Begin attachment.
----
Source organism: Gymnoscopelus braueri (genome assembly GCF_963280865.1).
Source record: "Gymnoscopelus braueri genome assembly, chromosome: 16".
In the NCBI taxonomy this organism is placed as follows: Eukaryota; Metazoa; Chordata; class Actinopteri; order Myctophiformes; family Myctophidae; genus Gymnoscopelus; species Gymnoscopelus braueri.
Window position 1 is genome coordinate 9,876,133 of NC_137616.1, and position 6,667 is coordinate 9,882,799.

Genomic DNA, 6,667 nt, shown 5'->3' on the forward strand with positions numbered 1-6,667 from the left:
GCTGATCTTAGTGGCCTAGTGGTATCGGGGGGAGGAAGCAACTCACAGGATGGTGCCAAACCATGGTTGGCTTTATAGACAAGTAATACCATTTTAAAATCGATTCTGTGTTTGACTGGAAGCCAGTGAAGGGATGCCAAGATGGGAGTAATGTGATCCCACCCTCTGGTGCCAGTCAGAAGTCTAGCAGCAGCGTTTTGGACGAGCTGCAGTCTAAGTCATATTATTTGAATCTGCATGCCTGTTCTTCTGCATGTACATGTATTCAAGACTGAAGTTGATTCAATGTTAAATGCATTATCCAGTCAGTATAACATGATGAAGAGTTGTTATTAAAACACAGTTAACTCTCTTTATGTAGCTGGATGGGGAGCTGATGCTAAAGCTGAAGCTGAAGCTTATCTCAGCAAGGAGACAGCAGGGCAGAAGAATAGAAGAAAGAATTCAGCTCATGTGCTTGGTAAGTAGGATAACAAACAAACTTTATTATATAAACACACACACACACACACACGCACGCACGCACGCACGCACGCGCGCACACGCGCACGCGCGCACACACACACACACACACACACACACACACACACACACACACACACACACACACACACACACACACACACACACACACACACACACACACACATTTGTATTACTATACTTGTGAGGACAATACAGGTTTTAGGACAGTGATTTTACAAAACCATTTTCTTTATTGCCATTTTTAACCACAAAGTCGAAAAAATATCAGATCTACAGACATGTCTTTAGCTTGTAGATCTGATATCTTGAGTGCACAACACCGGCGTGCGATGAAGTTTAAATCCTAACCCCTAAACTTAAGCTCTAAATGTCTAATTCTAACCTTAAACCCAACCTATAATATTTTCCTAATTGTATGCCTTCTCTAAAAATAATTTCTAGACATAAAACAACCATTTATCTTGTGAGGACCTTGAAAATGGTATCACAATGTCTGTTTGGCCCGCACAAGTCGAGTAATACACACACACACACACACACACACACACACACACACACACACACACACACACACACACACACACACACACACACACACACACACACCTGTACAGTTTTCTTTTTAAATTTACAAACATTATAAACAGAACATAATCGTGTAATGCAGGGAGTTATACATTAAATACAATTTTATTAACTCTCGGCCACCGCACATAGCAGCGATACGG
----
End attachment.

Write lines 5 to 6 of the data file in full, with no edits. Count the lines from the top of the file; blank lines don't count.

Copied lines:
Genomic DNA, 6,667 nt, shown 5'->3' on the forward strand with positions numbered 1-6,667 from the left:
GCTGATCTTAGTGGCCTAGTGGTATCGGGGGGAGGAAGCAACTCACAGGATGGTGCCAAACCATGGTTGGCTTTATAGACAAGTAATACCATTTTAAAATCGATTCTGTGTTTGACTGGAAGCCAGTGAAGGGATGCCAAGATGGGAGTAATGTGATCCCACCCTCTGGTGCCAGTCAGAAGTCTAGCAGCAGCGTTTTGGACGAGCTGCAGTCTAAGTCATATTATTTGAATCTGCATGCCTGTTCTTCTGCATGTACATGTATTCAAGACTGAAGTTGATTCAATGTTAAATGCATTATCCAGTCAGTATAACATGATGAAGAGTTGTTATTAAAACACAGTTAACTCTCTTTATGTAGCTGGATGGGGAGCTGATGCTAAAGCTGAAGCTGAAGCTTATCTCAGCAAGGAGACAGCAGGGCAGAAGAATAGAAGAAAGAATTCAGCTCATGTGCTTGGTAAGTAGGATAACAAACAAACTTTATTATATAAACACACACACACACACACACGCACGCACGCACGCACGCACGCGCGCACACGCGCACGCGCGCACACACACACACACACACACACACACACACACACACACACACACACACACACACACACACACACACACACACACACACACACACACACACACATTTGTATTACTATACTTGTGAGGACAATACAGGTTTTAGGACAGTGATTTTACAAAACCATTTTCTTTATTGCCATTTTTAACCACAAAGTCGAAAAAATATCAGATCTACAGACATGTCTTTAGCTTGTAGATCTGATATCTTGAGTGCACAACACCGGCGTGCGATGAAGTTTAAATCCTAACCCCTAAACTTAAGCTCTAAATGTCTAATTCTAACCTTAAACCCAACCTATAATATTTTCCTAATTGTATGCCTTCTCTAAAAATAATTTCTAGACATAAAACAACCATTTATCTTGTGAGGACCTTGAAAATGGTATCACAATGTCTGTTTGGCCCGCACAAGTCGAGTAATACACACACACACACACACACACACACACACACACACACACACACACACACACACACACACACACACACACACACACACACACACACCTGTACAGTTTTCTTTTTAAATTTACAAACATTATAAACAGAACATAATCGTGTAATGCAGGGAGTTATACATTAAATACAATTTTATTAACTCTCGGCCACCGCACATAGCAGCGATACGG